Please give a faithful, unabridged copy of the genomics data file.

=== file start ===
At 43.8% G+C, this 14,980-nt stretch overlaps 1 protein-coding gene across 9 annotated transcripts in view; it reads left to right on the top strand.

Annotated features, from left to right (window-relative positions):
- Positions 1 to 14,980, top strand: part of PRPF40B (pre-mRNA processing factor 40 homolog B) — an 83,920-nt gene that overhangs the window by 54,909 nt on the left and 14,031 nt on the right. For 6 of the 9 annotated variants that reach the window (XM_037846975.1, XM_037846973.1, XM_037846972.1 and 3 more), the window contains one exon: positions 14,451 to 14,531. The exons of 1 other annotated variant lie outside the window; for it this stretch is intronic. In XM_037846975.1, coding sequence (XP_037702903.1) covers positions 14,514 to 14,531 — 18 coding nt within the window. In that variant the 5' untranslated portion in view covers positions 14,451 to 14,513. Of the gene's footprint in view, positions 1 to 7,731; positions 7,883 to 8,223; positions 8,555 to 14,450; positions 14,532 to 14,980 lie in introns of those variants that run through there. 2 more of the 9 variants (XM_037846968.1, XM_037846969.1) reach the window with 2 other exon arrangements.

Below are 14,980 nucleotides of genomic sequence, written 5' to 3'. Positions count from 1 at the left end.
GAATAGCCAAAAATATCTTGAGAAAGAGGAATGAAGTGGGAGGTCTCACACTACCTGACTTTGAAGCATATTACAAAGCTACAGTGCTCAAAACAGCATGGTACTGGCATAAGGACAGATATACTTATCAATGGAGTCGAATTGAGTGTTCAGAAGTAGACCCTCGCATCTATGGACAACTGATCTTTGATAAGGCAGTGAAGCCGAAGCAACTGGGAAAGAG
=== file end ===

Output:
At 43.8% G+C, this 14,980-nt stretch overlaps 1 protein-coding gene across 9 annotated transcripts in view; it reads left to right on the top strand.

Annotated features, from left to right (window-relative positions):
- Positions 1 to 14,980, top strand: part of PRPF40B (pre-mRNA processing factor 40 homolog B) — an 83,920-nt gene that overhangs the window by 54,909 nt on the left and 14,031 nt on the right. For 6 of the 9 annotated variants that reach the window (XM_037846975.1, XM_037846973.1, XM_037846972.1 and 3 more), the window contains one exon: positions 14,451 to 14,531. The exons of 1 other annotated variant lie outside the window; for it this stretch is intronic. In XM_037846975.1, coding sequence (XP_037702903.1) covers positions 14,514 to 14,531 — 18 coding nt within the window. In that variant the 5' untranslated portion in view covers positions 14,451 to 14,513. Of the gene's footprint in view, positions 1 to 7,731; positions 7,883 to 8,223; positions 8,555 to 14,450; positions 14,532 to 14,980 lie in introns of those variants that run through there. 2 more of the 9 variants (XM_037846968.1, XM_037846969.1) reach the window with 2 other exon arrangements.

Below are 14,980 nucleotides of genomic sequence, written 5' to 3'. Positions count from 1 at the left end.
GAATAGCCAAAAATATCTTGAGAAAGAGGAATGAAGTGGGAGGTCTCACACTACCTGACTTTGAAGCATATTACAAAGCTACAGTGCTCAAAACAGCATGGTACTGGCATAAGGACAGATATACTTATCAATGGAGTCGAATTGAGTGTTCAGAAGTAGACCCTCGCATCTATGGACAACTGATCTTTGATAAGGCAGTGAAGCCGAAGCAACTGGGAAAGAG